In 2014, there will be 100 million e-visits globally—potentially saving $5 billion when compared to the cost of in-person physician visits, predicts Deloitte in a recent report.
This would represent a growth of 400 percent from 2012 levels. North America is most likely to embrace e-visits, where there could be up to 75 million e-visits in 2014, which is one-fourth of the market.
Deloitte researchers argue that 2014 should see an “inflection point” in the adoption of e-visits, primarily due to changes in technology and telecommunications infrastructure, as well as continued pressure to reduce medical costs and improve care. Also, advances in analytics to automate the back office elements of e-visits could facilitate its growth.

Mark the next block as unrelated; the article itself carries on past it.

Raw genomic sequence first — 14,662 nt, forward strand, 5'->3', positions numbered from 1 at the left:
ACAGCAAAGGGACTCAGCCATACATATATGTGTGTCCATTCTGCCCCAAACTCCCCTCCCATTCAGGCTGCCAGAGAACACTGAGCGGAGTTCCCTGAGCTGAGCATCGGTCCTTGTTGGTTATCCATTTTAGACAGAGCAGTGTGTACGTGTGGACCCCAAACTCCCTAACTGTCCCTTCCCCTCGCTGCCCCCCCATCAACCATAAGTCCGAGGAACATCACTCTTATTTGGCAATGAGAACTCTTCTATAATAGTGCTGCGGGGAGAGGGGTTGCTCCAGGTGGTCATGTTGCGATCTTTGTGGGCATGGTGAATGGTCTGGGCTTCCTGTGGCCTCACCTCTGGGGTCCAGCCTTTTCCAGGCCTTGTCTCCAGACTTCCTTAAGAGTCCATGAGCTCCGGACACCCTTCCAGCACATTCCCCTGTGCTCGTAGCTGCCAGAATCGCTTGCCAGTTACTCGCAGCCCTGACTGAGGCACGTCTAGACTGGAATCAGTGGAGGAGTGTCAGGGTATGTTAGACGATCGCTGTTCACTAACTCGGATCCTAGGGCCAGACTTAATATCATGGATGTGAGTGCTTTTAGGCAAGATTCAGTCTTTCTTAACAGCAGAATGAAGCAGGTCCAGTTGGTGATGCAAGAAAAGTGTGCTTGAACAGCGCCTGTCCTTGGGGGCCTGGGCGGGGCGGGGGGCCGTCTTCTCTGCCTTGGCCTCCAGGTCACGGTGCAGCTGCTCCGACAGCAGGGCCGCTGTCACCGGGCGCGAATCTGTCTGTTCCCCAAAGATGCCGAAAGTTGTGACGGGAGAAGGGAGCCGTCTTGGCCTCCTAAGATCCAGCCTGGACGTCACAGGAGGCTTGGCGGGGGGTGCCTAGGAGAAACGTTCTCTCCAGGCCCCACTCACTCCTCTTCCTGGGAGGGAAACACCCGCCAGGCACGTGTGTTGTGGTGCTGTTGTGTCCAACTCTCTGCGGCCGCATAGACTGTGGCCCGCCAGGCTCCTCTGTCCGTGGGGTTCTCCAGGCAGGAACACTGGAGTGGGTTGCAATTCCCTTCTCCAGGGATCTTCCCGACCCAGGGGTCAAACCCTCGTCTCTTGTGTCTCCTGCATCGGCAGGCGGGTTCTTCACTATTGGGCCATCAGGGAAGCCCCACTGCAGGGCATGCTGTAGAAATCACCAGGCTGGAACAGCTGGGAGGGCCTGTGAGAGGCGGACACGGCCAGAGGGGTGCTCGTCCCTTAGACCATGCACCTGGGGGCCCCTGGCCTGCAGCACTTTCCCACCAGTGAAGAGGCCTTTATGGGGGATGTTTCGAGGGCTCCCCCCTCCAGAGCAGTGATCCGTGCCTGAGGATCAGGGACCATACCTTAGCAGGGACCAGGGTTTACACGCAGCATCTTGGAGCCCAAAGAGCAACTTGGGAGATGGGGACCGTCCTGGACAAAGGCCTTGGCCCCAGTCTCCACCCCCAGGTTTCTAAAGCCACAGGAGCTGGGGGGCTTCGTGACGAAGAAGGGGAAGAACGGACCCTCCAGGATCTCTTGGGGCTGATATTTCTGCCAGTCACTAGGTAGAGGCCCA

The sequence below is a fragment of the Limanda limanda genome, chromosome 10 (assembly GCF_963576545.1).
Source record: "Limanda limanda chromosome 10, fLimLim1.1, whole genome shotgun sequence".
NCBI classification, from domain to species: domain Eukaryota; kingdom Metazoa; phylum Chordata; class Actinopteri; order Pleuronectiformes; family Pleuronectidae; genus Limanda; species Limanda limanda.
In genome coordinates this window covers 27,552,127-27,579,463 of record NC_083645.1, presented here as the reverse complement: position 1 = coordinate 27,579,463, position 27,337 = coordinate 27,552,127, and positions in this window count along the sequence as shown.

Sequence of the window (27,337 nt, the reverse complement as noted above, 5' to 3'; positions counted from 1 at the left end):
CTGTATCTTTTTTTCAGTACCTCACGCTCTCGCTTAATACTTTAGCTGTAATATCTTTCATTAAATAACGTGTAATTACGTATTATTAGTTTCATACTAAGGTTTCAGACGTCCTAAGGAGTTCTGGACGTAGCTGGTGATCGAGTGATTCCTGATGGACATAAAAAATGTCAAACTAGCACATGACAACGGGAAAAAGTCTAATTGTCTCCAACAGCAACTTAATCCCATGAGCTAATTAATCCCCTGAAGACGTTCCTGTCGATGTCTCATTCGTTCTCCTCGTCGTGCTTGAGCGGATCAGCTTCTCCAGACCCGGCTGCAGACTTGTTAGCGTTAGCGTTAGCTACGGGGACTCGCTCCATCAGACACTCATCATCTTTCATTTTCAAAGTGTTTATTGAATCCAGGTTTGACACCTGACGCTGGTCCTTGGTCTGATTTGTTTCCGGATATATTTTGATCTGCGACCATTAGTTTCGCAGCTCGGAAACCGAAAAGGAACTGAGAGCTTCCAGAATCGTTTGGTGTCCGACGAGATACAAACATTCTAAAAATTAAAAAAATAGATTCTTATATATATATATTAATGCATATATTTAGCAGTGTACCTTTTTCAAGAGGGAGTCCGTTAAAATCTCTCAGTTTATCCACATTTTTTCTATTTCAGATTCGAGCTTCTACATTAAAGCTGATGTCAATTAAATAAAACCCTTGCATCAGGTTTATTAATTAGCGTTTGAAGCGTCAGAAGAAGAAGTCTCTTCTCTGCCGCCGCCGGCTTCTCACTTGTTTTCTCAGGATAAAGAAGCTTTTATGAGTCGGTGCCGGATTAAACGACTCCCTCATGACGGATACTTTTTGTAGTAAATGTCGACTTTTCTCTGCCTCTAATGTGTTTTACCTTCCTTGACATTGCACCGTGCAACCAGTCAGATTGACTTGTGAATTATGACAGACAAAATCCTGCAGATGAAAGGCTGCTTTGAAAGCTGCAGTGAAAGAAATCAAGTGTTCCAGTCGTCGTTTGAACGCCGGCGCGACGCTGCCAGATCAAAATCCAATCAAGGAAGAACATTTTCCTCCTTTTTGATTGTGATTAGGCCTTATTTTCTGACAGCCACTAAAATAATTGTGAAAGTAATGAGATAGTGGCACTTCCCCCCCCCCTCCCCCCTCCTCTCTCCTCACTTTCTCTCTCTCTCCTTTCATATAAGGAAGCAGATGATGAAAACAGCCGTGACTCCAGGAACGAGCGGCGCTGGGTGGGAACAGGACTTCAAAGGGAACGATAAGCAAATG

Unlike a tradition face-to-face visits utilizing a web camera, most e-visits likely will be more functional and focus on capturing patient information through forms, questionnaires and photos. “For example, patients with symptoms of certain illnesses such as sinusitis, strep throat, allergies bladder infection or acne would complete an online form and then receive a diagnosis and, if required, a prescription,” according to the report.
More complex diagnoses and treatments will remain in the domain of face-to-face encounters, the authors said.
"Although the initial benefit of e-visits may be saving billions of dollars, over time the greater good may come from saving tens of millions of lives,” concluded the report.
Read it here.